Data Quirks

There are 255045 negative (non-duplicate) and 149306 positive (duplicate) instances. This induces a class imbalance however when you consider the nature of the problem, it seems reasonable to keep the same data bias with your ML model since negative instances are more expectable in a real-life scenario.

When we analyze the data, the shortest question is 1 character long (which is stupid and useless for the task) and the longest question is 1169 character (which is a long, complicated love affair question). I see that if any of the pairs is shorter than 10 characters, they do not make sense thus, I remove such pairs.  The average length is 59 and std is 32.

There are two other columns “q1id” and “q2id” but I really do not know how they are useful since the same question used in different rows has different ids.

Some labels are not true, especially for the duplicate ones. In anyways, I decided to rely on the labels and defer pruning due to hard manual effort.

Proposed Method

Converting Questions into Vectors

Here, I plan to use Word2Vec to convert each question into a semantic vector then I stack a Siamese network to detect if the pair is duplicate.

Word2Vec is a general term used for similar algorithms that embed words into a vector space with 300 dimensions in general.  These vectors capture semantics and even analogies between different words. The famous example is ;

king - man + woman = queen.

Word2Vec vectors can be used for may useful applications. You can compute semantic word similarity, classify documents or input these vectors to Recurrent Neural Networks for more advance applications.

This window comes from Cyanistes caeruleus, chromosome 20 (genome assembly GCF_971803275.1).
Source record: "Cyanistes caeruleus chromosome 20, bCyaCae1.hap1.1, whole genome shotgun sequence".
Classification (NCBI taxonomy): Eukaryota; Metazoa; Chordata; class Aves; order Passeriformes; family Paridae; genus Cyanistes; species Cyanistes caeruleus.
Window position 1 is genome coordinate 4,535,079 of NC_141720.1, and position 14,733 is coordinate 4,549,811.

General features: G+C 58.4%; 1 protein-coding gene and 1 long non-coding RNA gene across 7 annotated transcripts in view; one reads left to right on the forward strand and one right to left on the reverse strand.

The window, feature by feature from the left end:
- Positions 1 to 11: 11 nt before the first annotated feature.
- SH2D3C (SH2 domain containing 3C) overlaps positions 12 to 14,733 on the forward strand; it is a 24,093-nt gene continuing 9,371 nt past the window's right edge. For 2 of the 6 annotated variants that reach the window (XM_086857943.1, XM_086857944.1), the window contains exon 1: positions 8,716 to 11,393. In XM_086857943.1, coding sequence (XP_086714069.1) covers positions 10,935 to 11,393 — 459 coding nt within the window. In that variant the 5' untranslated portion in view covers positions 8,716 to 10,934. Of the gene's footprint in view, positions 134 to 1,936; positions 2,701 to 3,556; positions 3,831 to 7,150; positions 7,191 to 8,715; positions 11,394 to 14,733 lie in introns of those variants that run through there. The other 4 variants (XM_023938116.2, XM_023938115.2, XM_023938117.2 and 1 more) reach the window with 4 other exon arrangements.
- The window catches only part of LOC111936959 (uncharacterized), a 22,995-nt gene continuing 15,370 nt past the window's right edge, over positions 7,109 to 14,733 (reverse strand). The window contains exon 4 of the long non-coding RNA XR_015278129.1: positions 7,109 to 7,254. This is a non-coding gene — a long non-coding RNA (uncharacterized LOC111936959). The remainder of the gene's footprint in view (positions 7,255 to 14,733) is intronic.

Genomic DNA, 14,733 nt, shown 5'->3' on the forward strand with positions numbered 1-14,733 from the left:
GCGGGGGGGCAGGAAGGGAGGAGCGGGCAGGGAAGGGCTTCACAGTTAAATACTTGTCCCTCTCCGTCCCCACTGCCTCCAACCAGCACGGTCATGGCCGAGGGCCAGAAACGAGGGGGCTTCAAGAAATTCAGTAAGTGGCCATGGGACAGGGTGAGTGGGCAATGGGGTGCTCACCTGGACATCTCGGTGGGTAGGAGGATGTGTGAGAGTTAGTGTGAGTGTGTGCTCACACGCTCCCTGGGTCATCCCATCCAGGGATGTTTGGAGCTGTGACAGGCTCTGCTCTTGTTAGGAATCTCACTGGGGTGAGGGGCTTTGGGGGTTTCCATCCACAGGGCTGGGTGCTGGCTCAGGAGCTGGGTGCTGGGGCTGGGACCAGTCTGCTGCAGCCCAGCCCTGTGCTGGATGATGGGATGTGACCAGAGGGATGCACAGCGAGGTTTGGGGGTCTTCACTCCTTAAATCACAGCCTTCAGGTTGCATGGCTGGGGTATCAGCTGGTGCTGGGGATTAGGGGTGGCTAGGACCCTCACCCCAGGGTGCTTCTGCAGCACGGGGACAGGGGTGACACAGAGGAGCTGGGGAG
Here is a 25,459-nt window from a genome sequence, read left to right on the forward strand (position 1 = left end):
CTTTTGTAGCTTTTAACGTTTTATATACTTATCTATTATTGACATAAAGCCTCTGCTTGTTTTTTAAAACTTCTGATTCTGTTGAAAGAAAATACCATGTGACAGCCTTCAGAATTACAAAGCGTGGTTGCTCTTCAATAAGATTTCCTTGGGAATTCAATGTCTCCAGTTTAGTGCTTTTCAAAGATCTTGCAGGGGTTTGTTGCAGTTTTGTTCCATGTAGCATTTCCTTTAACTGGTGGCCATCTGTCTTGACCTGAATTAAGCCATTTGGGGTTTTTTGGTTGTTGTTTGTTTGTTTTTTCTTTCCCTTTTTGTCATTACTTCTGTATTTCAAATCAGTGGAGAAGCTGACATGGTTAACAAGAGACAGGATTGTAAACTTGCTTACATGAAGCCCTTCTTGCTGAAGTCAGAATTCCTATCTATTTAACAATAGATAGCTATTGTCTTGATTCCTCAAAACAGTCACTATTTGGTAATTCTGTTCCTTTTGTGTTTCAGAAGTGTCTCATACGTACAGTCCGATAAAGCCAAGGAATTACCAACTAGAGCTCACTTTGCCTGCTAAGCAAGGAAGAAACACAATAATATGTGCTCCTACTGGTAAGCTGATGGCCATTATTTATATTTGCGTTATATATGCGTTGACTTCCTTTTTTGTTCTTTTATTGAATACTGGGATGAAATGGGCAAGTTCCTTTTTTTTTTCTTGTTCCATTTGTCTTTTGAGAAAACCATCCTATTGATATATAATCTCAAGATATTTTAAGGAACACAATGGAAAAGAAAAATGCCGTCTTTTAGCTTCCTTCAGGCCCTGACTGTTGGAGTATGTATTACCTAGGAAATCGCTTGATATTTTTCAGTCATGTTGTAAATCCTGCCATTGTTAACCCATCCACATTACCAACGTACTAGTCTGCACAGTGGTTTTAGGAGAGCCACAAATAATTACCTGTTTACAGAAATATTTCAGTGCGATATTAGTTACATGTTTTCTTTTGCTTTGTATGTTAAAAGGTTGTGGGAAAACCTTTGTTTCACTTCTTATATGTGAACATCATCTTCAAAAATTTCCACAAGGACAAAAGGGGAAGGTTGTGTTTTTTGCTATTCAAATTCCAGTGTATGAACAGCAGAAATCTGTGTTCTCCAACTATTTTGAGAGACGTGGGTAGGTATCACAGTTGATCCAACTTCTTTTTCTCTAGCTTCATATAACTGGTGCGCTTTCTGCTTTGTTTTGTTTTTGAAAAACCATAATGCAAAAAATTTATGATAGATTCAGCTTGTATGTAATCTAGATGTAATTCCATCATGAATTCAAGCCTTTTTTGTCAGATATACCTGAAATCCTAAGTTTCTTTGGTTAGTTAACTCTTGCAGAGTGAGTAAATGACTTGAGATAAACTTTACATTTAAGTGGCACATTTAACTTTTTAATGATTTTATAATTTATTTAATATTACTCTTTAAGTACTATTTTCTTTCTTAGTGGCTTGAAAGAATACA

There are two well-known algorithms in this domain. One is Google’s network architecture which learns representation by trying to predict surrounding words of a target word given certain window size. GLOVE is the another methos which relies on co-occurrence matrices. GLOVE is easy to train and it is flexible to add new words out-side of your vocabulary. You might like visit this tutorial to learn more and check this brilliant use-case Sense2Vec.

We still need a way to combine word vectors for singleton question representation. One simple alternative is taking the mean of all word vectors of each question. This is simple but really effective way for document classification and I expect it to work for this problem too.   In addition,  it is possible to enhance mean vector representation by using TF-IDF scores defined for each word. We apply weighted average of word vectors by using these scores. It emphasizes importance of discriminating words and avoid useless, frequent words which are shared by many questions.